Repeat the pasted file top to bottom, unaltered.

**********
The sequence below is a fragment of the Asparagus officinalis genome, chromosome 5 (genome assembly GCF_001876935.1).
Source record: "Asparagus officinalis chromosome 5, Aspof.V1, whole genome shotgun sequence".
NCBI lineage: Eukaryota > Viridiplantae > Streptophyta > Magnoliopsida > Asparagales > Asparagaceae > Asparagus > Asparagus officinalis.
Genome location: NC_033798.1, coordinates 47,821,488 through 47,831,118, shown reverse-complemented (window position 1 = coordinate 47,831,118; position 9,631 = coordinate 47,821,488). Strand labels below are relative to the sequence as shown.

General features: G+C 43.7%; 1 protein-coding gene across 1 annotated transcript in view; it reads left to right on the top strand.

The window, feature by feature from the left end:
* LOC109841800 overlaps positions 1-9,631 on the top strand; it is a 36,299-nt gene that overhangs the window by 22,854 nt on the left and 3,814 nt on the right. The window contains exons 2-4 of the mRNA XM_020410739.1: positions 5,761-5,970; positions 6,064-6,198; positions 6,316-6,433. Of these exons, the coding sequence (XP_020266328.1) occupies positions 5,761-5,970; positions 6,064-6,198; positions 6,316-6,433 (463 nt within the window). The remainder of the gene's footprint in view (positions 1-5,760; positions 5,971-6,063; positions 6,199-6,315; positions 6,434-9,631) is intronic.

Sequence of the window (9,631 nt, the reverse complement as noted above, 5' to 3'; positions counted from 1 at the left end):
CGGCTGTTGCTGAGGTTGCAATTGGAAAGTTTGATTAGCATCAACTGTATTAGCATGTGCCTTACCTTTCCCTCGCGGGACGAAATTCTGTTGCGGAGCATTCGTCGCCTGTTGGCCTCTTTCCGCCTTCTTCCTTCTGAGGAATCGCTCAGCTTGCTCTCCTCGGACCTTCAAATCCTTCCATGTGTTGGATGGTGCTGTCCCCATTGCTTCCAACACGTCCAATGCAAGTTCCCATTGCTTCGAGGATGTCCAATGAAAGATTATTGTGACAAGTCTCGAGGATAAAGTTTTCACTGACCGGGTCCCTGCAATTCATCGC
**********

The sequence below is a fragment of the Asparagus officinalis genome, chromosome 5 (genome assembly GCF_001876935.1).
Source record: "Asparagus officinalis chromosome 5, Aspof.V1, whole genome shotgun sequence".
NCBI lineage: Eukaryota > Viridiplantae > Streptophyta > Magnoliopsida > Asparagales > Asparagaceae > Asparagus > Asparagus officinalis.
Genome location: NC_033798.1, coordinates 47,821,488 through 47,831,118, shown reverse-complemented (window position 1 = coordinate 47,831,118; position 9,631 = coordinate 47,821,488). Strand labels below are relative to the sequence as shown.

General features: G+C 43.7%; 1 protein-coding gene across 1 annotated transcript in view; it reads left to right on the top strand.

The window, feature by feature from the left end:
* LOC109841800 overlaps positions 1-9,631 on the top strand; it is a 36,299-nt gene that overhangs the window by 22,854 nt on the left and 3,814 nt on the right. The window contains exons 2-4 of the mRNA XM_020410739.1: positions 5,761-5,970; positions 6,064-6,198; positions 6,316-6,433. Of these exons, the coding sequence (XP_020266328.1) occupies positions 5,761-5,970; positions 6,064-6,198; positions 6,316-6,433 (463 nt within the window). The remainder of the gene's footprint in view (positions 1-5,760; positions 5,971-6,063; positions 6,199-6,315; positions 6,434-9,631) is intronic.

Sequence of the window (9,631 nt, the reverse complement as noted above, 5' to 3'; positions counted from 1 at the left end):
CGGCTGTTGCTGAGGTTGCAATTGGAAAGTTTGATTAGCATCAACTGTATTAGCATGTGCCTTACCTTTCCCTCGCGGGACGAAATTCTGTTGCGGAGCATTCGTCGCCTGTTGGCCTCTTTCCGCCTTCTTCCTTCTGAGGAATCGCTCAGCTTGCTCTCCTCGGACCTTCAAATCCTTCCATGTGTTGGATGGTGCTGTCCCCATTGCTTCCAACACGTCCAATGCAAGTTCCCATTGCTTCGAGGATGTCCAATGAAAGATTATTGTGACAAGTCTCGAGGATAAAGTTTTCACTGACCGGGTCCCTGCAATTCATCGC